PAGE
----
The Adams administration and the de Blasio administration before it both promised to prioritize replacing the trucks, known as truck refrigeration units. In the December 2021 report, “Delivering Green,” the city Economic Development Corporation wrote that Department of Transportation had begun a pilot program that replaced 68 of the over 1,600 diesel TRUs with electric or hybrid models, and that the agency wanted to expand the program. In a follow-up report, “Hunts Point Forward,” the Adams administration promised long-term efforts to either build a modern refrigerated warehouse at the market or to replace every diesel TRU with an electric one.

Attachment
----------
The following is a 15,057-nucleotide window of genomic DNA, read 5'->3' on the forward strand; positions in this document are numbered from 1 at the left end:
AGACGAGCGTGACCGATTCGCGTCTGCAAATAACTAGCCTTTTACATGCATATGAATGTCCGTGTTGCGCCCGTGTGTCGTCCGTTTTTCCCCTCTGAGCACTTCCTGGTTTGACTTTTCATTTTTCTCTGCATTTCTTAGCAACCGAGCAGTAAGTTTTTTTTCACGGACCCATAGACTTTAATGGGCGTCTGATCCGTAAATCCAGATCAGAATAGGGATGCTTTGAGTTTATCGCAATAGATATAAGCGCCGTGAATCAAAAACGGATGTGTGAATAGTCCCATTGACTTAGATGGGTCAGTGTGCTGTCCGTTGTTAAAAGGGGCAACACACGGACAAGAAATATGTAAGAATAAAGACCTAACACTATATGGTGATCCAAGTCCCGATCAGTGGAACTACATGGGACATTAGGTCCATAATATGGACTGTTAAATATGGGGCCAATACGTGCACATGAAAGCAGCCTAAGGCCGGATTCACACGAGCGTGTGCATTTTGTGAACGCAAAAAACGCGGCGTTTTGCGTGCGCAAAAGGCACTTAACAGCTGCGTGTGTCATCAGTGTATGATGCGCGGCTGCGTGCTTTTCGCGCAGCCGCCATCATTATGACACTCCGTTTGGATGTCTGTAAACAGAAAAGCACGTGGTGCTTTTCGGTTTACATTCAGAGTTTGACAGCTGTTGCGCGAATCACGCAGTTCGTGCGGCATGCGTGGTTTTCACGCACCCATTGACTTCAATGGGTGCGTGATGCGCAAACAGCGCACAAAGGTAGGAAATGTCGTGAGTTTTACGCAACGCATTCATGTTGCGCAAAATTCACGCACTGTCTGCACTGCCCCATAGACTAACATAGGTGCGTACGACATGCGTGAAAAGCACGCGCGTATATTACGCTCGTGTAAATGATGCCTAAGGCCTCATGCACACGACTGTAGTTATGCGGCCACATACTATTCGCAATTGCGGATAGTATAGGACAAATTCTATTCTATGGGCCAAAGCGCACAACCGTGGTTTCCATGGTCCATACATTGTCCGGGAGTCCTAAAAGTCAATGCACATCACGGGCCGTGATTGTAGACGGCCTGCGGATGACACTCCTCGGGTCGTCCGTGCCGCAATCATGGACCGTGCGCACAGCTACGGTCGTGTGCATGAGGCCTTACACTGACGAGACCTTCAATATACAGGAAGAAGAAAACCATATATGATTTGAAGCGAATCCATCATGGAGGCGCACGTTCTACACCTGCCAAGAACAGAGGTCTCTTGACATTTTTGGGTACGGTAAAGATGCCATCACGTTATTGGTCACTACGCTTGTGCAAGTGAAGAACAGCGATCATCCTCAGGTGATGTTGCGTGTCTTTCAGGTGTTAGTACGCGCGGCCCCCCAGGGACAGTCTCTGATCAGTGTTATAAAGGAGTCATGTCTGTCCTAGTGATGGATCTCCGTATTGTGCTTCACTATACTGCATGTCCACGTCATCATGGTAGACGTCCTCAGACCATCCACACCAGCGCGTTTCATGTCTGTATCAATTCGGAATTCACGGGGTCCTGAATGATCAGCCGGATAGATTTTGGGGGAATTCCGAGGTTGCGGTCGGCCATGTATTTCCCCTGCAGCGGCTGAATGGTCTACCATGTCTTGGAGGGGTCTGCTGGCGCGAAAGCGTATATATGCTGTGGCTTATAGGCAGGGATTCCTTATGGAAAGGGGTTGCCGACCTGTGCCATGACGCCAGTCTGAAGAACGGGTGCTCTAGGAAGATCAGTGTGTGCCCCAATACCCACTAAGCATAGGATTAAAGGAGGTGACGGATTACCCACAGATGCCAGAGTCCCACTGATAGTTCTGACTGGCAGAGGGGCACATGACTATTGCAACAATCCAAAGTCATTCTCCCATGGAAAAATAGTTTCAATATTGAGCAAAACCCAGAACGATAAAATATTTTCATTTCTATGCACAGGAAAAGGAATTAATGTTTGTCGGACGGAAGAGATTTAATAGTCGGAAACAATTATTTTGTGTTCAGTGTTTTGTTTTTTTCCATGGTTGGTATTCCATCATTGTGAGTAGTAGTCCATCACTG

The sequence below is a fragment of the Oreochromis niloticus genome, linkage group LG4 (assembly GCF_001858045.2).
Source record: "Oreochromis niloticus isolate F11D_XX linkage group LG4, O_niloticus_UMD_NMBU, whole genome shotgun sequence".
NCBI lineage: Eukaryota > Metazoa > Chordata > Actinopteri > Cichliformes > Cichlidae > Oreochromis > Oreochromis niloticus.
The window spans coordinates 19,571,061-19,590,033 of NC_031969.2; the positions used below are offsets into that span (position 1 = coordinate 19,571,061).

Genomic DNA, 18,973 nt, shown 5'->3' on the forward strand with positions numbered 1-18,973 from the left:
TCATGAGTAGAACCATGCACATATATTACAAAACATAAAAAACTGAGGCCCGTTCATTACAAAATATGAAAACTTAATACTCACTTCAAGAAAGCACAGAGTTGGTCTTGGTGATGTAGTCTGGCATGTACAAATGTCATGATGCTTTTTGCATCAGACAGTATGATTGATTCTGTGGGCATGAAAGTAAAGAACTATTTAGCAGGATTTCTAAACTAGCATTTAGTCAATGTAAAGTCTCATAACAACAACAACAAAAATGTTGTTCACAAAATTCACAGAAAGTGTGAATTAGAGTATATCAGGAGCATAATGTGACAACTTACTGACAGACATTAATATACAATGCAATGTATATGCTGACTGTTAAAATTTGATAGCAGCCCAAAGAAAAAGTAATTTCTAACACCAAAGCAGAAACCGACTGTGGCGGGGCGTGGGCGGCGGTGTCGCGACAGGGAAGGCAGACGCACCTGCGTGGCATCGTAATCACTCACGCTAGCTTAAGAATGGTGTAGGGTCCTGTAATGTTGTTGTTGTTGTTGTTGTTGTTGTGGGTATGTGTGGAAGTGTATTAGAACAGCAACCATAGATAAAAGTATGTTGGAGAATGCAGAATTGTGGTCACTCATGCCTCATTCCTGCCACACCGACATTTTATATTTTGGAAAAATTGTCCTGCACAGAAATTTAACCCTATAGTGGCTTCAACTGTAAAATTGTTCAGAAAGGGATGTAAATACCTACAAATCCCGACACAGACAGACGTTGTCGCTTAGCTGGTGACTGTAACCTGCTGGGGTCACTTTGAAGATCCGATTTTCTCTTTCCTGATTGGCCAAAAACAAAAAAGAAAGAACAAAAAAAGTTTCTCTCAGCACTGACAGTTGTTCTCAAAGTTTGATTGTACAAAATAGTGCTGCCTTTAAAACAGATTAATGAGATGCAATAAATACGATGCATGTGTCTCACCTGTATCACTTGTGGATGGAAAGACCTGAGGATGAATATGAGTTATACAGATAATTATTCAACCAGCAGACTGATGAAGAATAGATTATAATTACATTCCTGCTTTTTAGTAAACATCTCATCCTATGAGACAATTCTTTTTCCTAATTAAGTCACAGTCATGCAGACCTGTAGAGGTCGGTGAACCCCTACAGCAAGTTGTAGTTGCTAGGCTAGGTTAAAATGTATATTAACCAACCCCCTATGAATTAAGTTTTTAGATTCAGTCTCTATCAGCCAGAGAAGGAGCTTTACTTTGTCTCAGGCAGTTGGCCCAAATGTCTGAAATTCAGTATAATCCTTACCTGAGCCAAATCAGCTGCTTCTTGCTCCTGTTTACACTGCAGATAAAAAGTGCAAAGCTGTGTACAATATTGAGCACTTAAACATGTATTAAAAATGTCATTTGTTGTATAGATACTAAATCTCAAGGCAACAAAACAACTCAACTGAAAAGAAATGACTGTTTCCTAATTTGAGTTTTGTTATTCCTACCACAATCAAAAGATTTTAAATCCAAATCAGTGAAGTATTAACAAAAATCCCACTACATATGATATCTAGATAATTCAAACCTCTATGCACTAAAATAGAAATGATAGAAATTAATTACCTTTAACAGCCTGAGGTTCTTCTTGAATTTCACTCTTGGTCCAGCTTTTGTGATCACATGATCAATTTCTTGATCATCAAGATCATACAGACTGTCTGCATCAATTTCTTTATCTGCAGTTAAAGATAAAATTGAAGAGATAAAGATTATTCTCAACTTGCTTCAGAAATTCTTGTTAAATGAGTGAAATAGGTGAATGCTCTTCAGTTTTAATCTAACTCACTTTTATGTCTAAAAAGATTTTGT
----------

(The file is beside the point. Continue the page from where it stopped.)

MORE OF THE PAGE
The EDC also promised to explore how to build a marine freight terminal at Hunts Point, and the New York State Electric Research and Development Authority and the New York Power Authority promised to reduce noise and emissions at the market.
Plans like a marine terminal or a complete warehouse-based reconstruction of the terminal are seen as future endeavors for the area, but experts said that Bronxites deserve answers on the timelines for short-term and long-term projects.
“It absolutely is within the rights of the Congressman and other folks in that neighborhood to ask for a level of transparency in what goes into the decision making and what goes in to the planning,” said Tffany-Ann Taylor, the vice president of transportation for Regional Plan Association.
Taylor, like Reynolds, said that the effort to mitigate the potential problems was a multifaceted one that sometimes crossed paths with congestion pricing policy choices.